Klip Cemetery, in Grassy Park has become a target for theft and vandalism.
In a recent incident, on Sunday March 14, granite stones had been stolen from the grave of Mary Voskuil.
An upset Patricia Voskuil said her mother passed away on Monday January 25 and was buried on Friday January 29. “The next day, Saturday January 30, all the flowers and bouquets were stolen off the grave.”
On Sunday March 14, the family went to visit the grave again and were horrified to find that all the granite slabs which had been placed over the gravesite, had been stolen.
Her mother’s body was buried on the same plot as her father and niece. “It was removed off the original grave of my dad and niece and we were waiting for the grave to settle before relaying the granite that was so carefully removed,” said Ms Voskuil.
She said she wanted to make people aware of the lack of security at the Klip Cemetery.
“On the day of the funeral we saw two working men, opening and closing the graves and they were not wearing the City Council uniform. I would like to make everyone aware of the vandalism and theft at the cemetery.”
The baffled Ms Voskuil said when they reported the theft of the slabs on March 20, even police were astounded that someone had been able to remove the heavy granite slabs without being seen.
“The granite could only be removed by a truck/bakkie,” said Ms Voskuil, who quested why security had not seen anyone removing the stones.
Ms Voskuil sent Southern Mail her SAPS case number and we enquired about the incident, but by the time this story was published, police had not yet responded.
And according to Zahid Badroodien, the City’s mayoral committee member for community services and health, vandalism at City cemeteries is an ongoing challenge.
“Cemeteries are vast portions of land and it is impossible to secure each grave, especially in recent months when the demand for burials was at its peak and drew heavy foot traffic daily through the cemeteries,” he said.
“City cemeteries are also classified public open spaces and are therefore required to remain accessible to all.”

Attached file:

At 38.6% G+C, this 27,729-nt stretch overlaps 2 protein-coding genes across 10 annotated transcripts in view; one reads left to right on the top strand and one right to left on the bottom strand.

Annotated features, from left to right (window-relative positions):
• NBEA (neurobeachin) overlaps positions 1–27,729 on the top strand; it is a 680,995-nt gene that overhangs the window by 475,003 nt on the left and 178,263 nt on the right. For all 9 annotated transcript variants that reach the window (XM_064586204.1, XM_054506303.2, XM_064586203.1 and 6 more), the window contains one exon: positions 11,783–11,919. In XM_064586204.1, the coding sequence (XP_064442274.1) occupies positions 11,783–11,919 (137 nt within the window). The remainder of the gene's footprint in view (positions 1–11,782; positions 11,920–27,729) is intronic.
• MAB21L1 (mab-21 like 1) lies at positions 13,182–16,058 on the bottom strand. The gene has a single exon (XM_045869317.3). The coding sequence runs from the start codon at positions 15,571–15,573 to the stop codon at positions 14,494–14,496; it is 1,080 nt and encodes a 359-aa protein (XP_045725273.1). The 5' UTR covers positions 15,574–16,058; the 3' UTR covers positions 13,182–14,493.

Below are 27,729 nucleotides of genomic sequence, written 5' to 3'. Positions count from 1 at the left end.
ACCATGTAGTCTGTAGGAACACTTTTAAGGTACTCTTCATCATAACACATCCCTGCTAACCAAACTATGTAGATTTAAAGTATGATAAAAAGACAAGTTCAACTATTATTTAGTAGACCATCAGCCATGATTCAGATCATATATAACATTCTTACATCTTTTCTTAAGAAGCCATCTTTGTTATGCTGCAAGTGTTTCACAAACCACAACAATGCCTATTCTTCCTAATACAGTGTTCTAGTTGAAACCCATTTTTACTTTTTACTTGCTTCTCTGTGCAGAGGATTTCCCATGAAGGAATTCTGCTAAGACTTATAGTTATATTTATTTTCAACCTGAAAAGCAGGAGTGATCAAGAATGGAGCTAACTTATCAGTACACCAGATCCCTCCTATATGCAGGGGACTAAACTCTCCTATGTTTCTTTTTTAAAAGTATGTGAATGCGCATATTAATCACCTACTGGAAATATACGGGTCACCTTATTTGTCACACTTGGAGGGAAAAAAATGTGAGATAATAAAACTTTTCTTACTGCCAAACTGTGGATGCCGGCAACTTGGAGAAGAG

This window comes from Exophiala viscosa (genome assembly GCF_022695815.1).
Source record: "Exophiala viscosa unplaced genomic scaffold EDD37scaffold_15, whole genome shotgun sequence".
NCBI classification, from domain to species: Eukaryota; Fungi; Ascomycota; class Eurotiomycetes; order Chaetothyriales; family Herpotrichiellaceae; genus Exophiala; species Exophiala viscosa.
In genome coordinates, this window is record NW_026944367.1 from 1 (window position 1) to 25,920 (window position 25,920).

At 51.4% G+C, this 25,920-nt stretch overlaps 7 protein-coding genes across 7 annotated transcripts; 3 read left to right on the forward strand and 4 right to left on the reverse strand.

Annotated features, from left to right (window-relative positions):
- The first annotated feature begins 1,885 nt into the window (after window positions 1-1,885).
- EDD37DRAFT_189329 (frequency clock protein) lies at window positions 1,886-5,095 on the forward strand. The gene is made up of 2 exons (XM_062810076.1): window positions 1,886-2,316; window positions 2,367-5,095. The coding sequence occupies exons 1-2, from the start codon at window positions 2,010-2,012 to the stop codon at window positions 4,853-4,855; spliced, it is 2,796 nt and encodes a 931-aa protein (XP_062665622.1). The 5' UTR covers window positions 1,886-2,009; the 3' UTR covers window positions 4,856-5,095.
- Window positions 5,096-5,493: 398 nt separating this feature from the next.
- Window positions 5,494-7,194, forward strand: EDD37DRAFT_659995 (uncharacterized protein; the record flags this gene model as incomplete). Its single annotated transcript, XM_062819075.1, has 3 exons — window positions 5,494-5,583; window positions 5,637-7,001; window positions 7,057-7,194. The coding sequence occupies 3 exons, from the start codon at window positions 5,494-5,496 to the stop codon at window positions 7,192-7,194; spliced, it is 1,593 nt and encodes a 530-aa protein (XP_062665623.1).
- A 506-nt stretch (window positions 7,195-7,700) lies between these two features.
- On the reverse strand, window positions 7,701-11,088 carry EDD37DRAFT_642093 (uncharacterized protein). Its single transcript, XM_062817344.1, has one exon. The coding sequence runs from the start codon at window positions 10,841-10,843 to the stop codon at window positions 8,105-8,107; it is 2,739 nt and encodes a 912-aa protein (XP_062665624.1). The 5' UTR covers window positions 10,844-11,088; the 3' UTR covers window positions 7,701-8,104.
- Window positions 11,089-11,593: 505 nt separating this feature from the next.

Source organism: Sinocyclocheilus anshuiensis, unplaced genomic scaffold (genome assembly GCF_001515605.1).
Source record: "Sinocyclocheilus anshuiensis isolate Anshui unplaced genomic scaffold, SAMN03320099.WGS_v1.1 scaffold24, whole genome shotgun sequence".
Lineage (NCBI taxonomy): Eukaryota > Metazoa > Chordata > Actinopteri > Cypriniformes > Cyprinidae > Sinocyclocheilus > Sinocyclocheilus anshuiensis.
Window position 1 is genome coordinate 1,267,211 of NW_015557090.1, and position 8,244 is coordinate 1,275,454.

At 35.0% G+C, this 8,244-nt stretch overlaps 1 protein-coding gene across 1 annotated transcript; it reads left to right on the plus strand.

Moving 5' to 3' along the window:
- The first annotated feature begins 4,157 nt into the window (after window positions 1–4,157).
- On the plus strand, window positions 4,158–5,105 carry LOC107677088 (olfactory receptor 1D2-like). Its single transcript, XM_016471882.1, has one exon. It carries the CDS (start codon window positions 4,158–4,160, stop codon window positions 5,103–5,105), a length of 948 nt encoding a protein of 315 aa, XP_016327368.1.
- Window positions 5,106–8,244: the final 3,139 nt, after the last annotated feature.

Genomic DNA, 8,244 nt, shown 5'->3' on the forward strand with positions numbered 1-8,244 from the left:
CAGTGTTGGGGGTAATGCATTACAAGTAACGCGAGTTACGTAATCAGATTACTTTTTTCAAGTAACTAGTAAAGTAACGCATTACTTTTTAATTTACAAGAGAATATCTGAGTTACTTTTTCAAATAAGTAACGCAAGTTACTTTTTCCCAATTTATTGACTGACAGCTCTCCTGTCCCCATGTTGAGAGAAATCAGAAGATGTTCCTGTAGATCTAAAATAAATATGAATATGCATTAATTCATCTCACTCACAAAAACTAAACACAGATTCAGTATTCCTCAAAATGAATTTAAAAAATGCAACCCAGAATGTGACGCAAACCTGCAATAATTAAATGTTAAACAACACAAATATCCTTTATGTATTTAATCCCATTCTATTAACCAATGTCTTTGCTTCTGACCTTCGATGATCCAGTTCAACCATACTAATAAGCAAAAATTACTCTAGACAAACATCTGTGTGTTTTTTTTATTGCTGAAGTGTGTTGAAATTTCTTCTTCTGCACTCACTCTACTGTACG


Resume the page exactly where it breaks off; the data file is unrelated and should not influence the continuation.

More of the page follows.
In recent years, Southern Mail has reported on the ongoing thefts at Klip Cemetery (“Cemetery plundered by thieves”, Southern Mail, September 30, 2020 and “Crime concerns at cemetery”, Southern Mail, November 6, 2019) and when asked what the City had done to safeguard visitors, Dr Badroodien said: “At Klip Cemetery, two security guards are on duty at night and there is perimeter fencing installed around the cemetery. Unfortunately, due to financial constraints, the City cannot afford to provide additional security guards.”
During the hard lockdown, only those attending funerals were allowed in the cemetery and Southern Mail asked the City if the cemetery officials had any control over who came onto the property, since lockdown restrictions had been relaxed.
“Access control was a measure put in place to comply with national regulations during more restrictive lockdown levels,” said Dr Badroodien.
“Klip Cemetery was consistently one of the three highest City burial facilities utilised by the public, frequently drawing large numbers of mourners for funerals at the peak of Covid-19 fatalities.
“During the day, general staff is on site to ensure the grounds and pathways are kept clean. At night, two security guards are on duty.”
Hightlighting safety concerns, Ms Voskuil said when she visited Klip Cemetery again on Thursday March 20, she saw a man and a woman smoking on the grounds. “It is not safe to go there alone. The big gate in Prince George drive is closed and only the main gate in Klip Road is open. No security has been seen in the office and there is no one manning the gate,” she said.
Responding to this, Dr Badroodien said: “The Recreation and Parks Department is also in discussions with all role players including the local police station and City Law Enforcement to work together to increase visibility in the day.
“The community can also play a valuable role and we encourage them to report cases of vandalism and theft to City Law Enforcement and the SAPS.”